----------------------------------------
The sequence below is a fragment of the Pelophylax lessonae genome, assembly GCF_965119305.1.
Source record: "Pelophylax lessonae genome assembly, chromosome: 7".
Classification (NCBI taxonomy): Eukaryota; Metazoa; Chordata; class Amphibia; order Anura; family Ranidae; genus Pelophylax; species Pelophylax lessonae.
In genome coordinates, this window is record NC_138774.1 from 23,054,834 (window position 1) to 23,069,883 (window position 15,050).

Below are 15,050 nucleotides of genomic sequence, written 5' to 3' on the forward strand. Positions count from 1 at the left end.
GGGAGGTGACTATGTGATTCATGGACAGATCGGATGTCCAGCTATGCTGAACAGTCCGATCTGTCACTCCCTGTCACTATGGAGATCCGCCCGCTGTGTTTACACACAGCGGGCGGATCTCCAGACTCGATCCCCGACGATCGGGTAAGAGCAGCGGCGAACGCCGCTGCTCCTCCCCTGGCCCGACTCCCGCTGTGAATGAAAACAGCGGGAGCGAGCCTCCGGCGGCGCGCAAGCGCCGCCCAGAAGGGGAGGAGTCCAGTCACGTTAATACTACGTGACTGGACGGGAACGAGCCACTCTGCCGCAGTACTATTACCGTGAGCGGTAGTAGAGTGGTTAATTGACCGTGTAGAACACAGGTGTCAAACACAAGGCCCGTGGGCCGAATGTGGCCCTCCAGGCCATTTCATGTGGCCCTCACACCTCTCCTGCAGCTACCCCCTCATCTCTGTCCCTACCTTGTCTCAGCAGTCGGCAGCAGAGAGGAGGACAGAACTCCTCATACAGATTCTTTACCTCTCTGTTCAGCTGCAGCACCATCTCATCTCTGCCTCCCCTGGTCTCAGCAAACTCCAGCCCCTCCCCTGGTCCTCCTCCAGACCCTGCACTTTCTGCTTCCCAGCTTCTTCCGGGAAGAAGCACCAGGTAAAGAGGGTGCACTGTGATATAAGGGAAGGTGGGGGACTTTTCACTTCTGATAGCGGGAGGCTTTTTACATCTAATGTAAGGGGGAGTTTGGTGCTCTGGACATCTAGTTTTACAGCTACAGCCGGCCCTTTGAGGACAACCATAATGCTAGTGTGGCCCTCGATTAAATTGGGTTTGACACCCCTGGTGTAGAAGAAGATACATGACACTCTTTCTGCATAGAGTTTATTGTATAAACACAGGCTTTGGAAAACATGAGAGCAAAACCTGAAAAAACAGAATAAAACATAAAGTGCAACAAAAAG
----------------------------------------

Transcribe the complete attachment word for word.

The sequence below is a fragment of the Pelophylax lessonae genome, assembly GCF_965119305.1.
Source record: "Pelophylax lessonae genome assembly, chromosome: 7".
Classification (NCBI taxonomy): Eukaryota; Metazoa; Chordata; class Amphibia; order Anura; family Ranidae; genus Pelophylax; species Pelophylax lessonae.
In genome coordinates, this window is record NC_138774.1 from 23,054,834 (window position 1) to 23,069,883 (window position 15,050).

Below are 15,050 nucleotides of genomic sequence, written 5' to 3' on the forward strand. Positions count from 1 at the left end.
GGGAGGTGACTATGTGATTCATGGACAGATCGGATGTCCAGCTATGCTGAACAGTCCGATCTGTCACTCCCTGTCACTATGGAGATCCGCCCGCTGTGTTTACACACAGCGGGCGGATCTCCAGACTCGATCCCCGACGATCGGGTAAGAGCAGCGGCGAACGCCGCTGCTCCTCCCCTGGCCCGACTCCCGCTGTGAATGAAAACAGCGGGAGCGAGCCTCCGGCGGCGCGCAAGCGCCGCCCAGAAGGGGAGGAGTCCAGTCACGTTAATACTACGTGACTGGACGGGAACGAGCCACTCTGCCGCAGTACTATTACCGTGAGCGGTAGTAGAGTGGTTAATTGACCGTGTAGAACACAGGTGTCAAACACAAGGCCCGTGGGCCGAATGTGGCCCTCCAGGCCATTTCATGTGGCCCTCACACCTCTCCTGCAGCTACCCCCTCATCTCTGTCCCTACCTTGTCTCAGCAGTCGGCAGCAGAGAGGAGGACAGAACTCCTCATACAGATTCTTTACCTCTCTGTTCAGCTGCAGCACCATCTCATCTCTGCCTCCCCTGGTCTCAGCAAACTCCAGCCCCTCCCCTGGTCCTCCTCCAGACCCTGCACTTTCTGCTTCCCAGCTTCTTCCGGGAAGAAGCACCAGGTAAAGAGGGTGCACTGTGATATAAGGGAAGGTGGGGGACTTTTCACTTCTGATAGCGGGAGGCTTTTTACATCTAATGTAAGGGGGAGTTTGGTGCTCTGGACATCTAGTTTTACAGCTACAGCCGGCCCTTTGAGGACAACCATAATGCTAGTGTGGCCCTCGATTAAATTGGGTTTGACACCCCTGGTGTAGAAGAAGATACATGACACTCTTTCTGCATAGAGTTTATTGTATAAACACAGGCTTTGGAAAACATGAGAGCAAAACCTGAAAAAACAGAATAAAACATAAAGTGCAACAAAAAG